A Father's Journey: 100 Marathon VAR Raises Awareness for Mental Illness

 
 
By Jessica Davis  |  Posted 2011-02-17 Email Print this article Print
 
 
 
 
 
 
 

fathersjourney.jpgWhen it's all going negative, and you can't even remember what it was like to be positive, how do you turn that around?

For Guy Fessenden, a longtime and well-respected VAR who had fallen on hard times following his daughter's diagnosis of mental illness, the change came when he decided to take action again.

Fessenden had lost his marriage and his business and taken a series of uninspiring jobs because he could not focus. He spent his time watching TV.

"I was sitting on my couch watching other people live," he told me. "That's not how I wanted to live. Also I didn't want my three children to see this. I wanted to do something that would benefit my daughter."

Inspired by British comedian Eddie Izzard's successful effort to run 43 marathon distances, combined with his own desire to raise awareness of and funding for mental illness, Fessenden concocted his own scheme - to run across the continental United States doing 100 marathon distances in 140 days.

Fessenden set off on October 2, 2010 from Savannah, Ga., running for three days and resting for one and then running for three more. Each of his running days he did the marathon distance of 26.2 miles and consumed 6,000 calories. He originally had planned to chart his course by looking to maps of running trails from individual states. But then he remembered the Google Maps "get directions" feature and chose the pedestrian path which took him across the country on Route 80.

But the road hasn't been an easy one. Taking Route 80 meant that he shared the route with cars and trucks, a scary prospect in this age of distracted drivers who are texting and driving. And running at the side of the road meant one foot would always hit lower than the other foot following the slope of the road - higher in the middle and lower at the sides.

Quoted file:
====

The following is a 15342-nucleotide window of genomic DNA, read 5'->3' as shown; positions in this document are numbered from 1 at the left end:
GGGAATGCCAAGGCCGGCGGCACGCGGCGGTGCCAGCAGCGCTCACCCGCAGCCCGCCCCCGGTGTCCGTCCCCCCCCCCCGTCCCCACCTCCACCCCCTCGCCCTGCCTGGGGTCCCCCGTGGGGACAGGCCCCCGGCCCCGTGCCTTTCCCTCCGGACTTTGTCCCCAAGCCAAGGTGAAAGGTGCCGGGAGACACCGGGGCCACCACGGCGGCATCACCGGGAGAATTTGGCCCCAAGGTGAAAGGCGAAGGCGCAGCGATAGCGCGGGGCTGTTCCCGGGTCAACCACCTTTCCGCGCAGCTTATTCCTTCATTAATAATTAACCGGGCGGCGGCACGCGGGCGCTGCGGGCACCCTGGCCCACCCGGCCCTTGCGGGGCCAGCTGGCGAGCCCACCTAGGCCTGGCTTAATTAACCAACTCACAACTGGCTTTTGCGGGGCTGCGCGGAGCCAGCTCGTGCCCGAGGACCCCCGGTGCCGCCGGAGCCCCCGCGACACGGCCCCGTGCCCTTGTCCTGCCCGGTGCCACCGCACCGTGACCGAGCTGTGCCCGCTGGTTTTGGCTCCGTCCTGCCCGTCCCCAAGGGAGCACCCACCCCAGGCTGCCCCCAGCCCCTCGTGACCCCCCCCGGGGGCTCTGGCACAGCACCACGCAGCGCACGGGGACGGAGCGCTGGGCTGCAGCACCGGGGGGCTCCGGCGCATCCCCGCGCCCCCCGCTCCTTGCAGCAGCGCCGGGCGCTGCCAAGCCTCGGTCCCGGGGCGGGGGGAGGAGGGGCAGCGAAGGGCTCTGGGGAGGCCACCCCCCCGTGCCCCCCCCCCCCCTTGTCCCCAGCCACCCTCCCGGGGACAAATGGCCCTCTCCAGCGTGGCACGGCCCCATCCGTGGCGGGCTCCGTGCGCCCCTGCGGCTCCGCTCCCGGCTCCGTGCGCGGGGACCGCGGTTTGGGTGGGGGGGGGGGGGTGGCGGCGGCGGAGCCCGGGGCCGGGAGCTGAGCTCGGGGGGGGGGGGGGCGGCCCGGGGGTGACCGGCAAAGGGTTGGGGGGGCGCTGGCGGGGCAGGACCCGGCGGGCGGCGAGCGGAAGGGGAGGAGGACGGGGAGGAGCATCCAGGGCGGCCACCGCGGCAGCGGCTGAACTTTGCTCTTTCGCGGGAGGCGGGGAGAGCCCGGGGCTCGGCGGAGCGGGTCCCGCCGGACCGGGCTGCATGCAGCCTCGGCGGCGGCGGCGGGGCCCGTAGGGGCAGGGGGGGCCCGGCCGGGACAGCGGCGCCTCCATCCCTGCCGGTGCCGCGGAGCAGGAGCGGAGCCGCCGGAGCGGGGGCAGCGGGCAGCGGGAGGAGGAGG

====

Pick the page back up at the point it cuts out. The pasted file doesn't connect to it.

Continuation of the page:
I spoke with Guy when he was closer to the beginning of his journey in mid-October and just starting on his second pair of running shoes. I asked him if anything hurt.

"I view myself as an entrepreneur. People have asked me what you think the most important attributes are to being successful in that world. My answer was you have to have a remarkably high pain threshold and you have to be too stupid to quit. As an entrepreneur, nobody cares if you succeed. You are one little guy. You are a rounding error. It's up to you to say screw this, I'm going to stick with it."

But guess what? Lots of people care about Fessenden's Herculean effort. Over 1,700 have "Like"-ed the Facebook Page dedicated to his effort and Fessenden has also been posting his progress over here at a blog, A Father's Journey, dedicated to his journey and more importantly to his daughter, Suzanne. 

Fessenden's daughter is 28 years old and suffers from schizophrenia and depression. She has hallucinations and hears voices. "These voices tell her she is an awful, terrible person who is a burden and unlovable and that she should kill herself. She wakes up in the morning and the first thing she does before opening her eyes is cover her ears," Fessenden writes in the blog. "Yet to anyone who has been fortunate to meet her, Suzanne is the most caring, sensitive and intuitive person I have ever met. Her ability to love and care for others while living her personal hell is truly remarkable."

Guy told me that his daughter, who has spent about seven of the last 12 years in psychiatric hospitals, was initially troubled by her dad's plans to do the 100 marathon challenge across the country.

"She was worried if anything happened to me it would be a disaster for her because she felt it would be her fault," he told me.  But he explained that although he never was a runner:  "I trained 3 plus hours a day six days a week to be able to do this."

Fessenden's journey has had another affect on his daughter. It's helped her come out about her illness. One of the challenges for victims of mental illness is that they are fighting on two fronts - the illness itself and the stigma that goes along with the illness.

"Now she's standing up and getting a little bit more attention," Fessenden told me. "She had to make a real life choice to say 'I am schizophrenic, I hear voices and I hallucinate.' That was a heroic statement for her to make. She's not hiding it anymore."
 
Fessenden will complete his trek on Saturday, February 19, at 3 pm, dipping his toes into the Pacific Ocean in Santa Monica, Calif. Plenty of people are expected to show up to dip their toes in, too, all to celebrate this amazing father's journey.

Fessenden's fund raising goes to organizations that help fight mental illness and raise awareness for it. You can contribute to the cause at his blog.


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